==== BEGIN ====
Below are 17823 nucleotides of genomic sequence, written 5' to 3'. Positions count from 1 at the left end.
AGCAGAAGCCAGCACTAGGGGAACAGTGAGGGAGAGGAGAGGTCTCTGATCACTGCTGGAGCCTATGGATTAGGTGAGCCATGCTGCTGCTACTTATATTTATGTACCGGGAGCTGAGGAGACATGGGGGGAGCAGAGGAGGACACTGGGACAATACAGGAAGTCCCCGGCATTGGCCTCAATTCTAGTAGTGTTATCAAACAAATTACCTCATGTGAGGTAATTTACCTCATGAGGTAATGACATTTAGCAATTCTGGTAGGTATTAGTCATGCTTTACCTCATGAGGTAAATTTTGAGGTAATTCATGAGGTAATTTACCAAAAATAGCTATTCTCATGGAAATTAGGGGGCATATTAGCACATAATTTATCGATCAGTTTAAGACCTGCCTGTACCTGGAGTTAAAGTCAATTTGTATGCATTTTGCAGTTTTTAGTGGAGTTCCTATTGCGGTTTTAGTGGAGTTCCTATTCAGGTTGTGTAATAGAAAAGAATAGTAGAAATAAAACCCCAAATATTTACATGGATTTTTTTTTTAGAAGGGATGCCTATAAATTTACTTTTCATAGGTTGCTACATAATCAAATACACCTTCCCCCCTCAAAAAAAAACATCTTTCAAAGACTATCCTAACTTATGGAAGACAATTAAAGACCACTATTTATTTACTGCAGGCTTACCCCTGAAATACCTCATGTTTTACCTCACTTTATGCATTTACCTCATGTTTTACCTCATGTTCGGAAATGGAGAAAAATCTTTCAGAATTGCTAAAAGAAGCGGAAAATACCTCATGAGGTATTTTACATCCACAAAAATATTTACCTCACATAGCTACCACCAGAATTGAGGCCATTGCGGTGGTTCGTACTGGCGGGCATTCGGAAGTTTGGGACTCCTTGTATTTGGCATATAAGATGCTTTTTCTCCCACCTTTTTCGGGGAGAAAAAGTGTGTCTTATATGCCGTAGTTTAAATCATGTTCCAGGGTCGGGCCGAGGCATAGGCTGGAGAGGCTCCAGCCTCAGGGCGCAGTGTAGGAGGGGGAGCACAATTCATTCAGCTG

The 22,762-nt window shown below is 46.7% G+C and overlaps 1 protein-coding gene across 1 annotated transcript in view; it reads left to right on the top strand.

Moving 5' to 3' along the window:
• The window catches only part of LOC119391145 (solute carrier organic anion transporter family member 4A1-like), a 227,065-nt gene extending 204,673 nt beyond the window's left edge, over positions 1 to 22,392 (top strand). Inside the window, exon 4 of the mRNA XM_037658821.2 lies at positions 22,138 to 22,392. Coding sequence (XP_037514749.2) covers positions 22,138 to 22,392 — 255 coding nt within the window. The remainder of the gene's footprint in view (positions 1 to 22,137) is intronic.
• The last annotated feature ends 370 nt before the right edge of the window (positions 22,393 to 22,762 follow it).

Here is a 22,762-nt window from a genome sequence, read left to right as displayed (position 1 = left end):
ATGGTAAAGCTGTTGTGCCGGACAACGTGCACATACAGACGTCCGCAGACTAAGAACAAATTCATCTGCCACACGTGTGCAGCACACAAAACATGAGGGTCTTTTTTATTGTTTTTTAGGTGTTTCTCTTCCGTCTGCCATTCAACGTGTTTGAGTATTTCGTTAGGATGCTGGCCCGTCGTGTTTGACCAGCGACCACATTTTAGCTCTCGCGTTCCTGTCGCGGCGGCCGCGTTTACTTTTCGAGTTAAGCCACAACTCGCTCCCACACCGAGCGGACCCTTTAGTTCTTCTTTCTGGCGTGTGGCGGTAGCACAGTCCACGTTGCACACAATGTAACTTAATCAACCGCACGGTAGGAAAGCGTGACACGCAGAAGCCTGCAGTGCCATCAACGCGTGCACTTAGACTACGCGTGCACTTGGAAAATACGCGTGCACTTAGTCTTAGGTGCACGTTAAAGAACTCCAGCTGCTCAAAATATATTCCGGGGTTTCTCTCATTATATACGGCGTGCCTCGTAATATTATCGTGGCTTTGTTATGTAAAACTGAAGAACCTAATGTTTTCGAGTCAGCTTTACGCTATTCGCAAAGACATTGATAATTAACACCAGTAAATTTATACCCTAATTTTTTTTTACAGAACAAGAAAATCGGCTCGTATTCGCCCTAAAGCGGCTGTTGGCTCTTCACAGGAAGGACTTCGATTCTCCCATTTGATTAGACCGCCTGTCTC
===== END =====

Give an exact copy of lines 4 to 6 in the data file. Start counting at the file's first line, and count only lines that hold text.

Moving 5' to 3' along the window:
• The window catches only part of LOC119391145 (solute carrier organic anion transporter family member 4A1-like), a 227,065-nt gene extending 204,673 nt beyond the window's left edge, over positions 1 to 22,392 (top strand). Inside the window, exon 4 of the mRNA XM_037658821.2 lies at positions 22,138 to 22,392. Coding sequence (XP_037514749.2) covers positions 22,138 to 22,392 — 255 coding nt within the window. The remainder of the gene's footprint in view (positions 1 to 22,137) is intronic.
• The last annotated feature ends 370 nt before the right edge of the window (positions 22,393 to 22,762 follow it).